• Really Gets Around: Gunny. Oh wow Gunny. Among other things, she's an expert on which motels in the tri-county area are suitable for staying at due to having stayed in most of them (and most of the rooms in them) at some point.
  • Re Tool: The series changed setting after the first season as the Major got transferred.
    • A few minor ones occurred between the pilot and the second episode as well. Most obviously, the Major's secretary got a lot younger and ditzier.
  • Semper Fi: Well, duh.
  • Straight Man: The Major is an example who actually gets a lot of the really funny lines because he's taking things seriously. Ditto for Gunny.
  • Very Special Episode: Two were back to back in the final season. One episode saw Gunny's house get burglarized, and dealt with how she handled it; and the following episode had the Major confronting another major who had been abusing his wife and son. The end of the latter featured Gerald McRaney and Nicole Debuc out of character, giving a number to a hotline that abuse victims could call.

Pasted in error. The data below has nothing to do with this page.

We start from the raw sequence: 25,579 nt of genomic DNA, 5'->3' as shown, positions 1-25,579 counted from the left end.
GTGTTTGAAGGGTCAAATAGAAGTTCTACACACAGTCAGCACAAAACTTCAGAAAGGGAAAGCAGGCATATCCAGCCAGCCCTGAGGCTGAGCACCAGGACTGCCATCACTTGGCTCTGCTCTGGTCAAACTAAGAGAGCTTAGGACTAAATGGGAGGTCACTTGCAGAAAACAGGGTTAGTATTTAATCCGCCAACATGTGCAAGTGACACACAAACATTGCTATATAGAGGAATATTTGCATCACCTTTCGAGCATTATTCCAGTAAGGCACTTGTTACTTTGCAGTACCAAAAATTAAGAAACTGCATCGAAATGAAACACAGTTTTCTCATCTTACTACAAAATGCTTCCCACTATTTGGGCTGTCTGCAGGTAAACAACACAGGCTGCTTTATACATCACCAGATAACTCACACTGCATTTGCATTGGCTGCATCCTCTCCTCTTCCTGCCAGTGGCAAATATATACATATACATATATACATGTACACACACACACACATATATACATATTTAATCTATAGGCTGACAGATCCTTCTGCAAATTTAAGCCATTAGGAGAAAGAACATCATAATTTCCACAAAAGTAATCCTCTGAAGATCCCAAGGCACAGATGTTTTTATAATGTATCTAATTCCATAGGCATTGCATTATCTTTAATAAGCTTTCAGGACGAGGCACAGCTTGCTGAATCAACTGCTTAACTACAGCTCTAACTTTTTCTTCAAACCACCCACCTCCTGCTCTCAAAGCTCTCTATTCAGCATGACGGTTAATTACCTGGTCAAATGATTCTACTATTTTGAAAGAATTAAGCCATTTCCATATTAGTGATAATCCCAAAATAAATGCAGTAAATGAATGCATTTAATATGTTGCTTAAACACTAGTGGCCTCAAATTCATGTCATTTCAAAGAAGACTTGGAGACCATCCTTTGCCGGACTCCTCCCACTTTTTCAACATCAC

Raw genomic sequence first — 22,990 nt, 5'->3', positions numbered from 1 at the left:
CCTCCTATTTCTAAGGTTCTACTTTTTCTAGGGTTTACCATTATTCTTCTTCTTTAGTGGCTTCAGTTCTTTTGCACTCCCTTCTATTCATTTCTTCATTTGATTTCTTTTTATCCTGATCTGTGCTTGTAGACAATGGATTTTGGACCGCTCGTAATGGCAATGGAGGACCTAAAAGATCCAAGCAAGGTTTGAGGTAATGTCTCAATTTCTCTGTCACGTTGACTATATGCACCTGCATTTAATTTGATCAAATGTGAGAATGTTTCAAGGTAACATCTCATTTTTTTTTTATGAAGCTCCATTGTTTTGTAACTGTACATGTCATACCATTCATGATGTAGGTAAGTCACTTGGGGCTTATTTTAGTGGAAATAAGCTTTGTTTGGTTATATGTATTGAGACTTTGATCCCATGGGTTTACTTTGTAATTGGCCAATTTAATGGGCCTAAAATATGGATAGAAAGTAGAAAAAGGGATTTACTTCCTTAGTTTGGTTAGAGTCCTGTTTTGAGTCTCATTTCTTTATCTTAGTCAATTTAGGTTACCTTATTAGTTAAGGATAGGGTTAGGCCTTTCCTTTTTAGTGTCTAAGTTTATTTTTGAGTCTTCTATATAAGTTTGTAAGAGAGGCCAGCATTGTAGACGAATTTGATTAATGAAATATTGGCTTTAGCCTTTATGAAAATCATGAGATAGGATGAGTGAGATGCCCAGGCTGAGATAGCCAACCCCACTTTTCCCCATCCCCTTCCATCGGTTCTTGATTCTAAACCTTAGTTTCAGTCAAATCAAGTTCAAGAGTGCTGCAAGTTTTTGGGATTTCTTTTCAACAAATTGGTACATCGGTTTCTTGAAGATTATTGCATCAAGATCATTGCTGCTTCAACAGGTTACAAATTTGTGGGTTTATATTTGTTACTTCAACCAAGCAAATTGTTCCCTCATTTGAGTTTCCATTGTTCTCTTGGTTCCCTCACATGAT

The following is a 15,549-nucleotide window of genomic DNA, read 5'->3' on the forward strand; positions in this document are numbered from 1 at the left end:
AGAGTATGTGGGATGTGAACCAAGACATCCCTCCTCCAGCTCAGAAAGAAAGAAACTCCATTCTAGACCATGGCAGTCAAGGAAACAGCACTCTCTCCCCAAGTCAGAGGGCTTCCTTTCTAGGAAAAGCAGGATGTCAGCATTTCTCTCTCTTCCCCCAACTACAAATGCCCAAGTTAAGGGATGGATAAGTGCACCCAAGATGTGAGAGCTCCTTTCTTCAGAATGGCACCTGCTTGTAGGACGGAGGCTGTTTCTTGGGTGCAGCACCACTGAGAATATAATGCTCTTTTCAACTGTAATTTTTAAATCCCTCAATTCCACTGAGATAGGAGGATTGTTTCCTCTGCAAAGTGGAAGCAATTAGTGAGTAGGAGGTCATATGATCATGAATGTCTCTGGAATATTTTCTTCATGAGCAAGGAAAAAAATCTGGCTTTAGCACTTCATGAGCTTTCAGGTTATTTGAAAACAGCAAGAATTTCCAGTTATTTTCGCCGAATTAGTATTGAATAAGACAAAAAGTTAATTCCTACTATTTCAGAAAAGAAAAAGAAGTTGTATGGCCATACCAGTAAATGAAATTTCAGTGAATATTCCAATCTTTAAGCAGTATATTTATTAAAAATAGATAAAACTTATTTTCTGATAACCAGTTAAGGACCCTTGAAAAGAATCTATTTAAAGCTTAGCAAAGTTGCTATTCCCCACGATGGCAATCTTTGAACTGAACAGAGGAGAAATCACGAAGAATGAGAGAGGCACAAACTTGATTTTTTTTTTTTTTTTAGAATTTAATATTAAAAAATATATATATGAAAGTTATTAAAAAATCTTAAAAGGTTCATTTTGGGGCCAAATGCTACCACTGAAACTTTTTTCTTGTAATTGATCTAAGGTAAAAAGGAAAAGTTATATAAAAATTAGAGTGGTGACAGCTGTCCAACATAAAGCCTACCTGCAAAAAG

• "Well Done, Son" Guy: When the Major's father visits, Mac reveals that he's never felt like his father has been proud of him. His father struggles with the words and finally says something that seems mild, but is delivered with such heartfelt emotion and has such an effect on Mac that it becomes a Tear Jerker.
  • Why We Are Bummed Communism Fell: Played with in an episode where a Russian major visits Hollister. Both Mac and Gunny admit to General Craig that they're unsure of how to feel, as they both had been trained in the Marines to distrust Russians.
  • Yanks with Tanks: The Marines, specifically. Lots of Marines.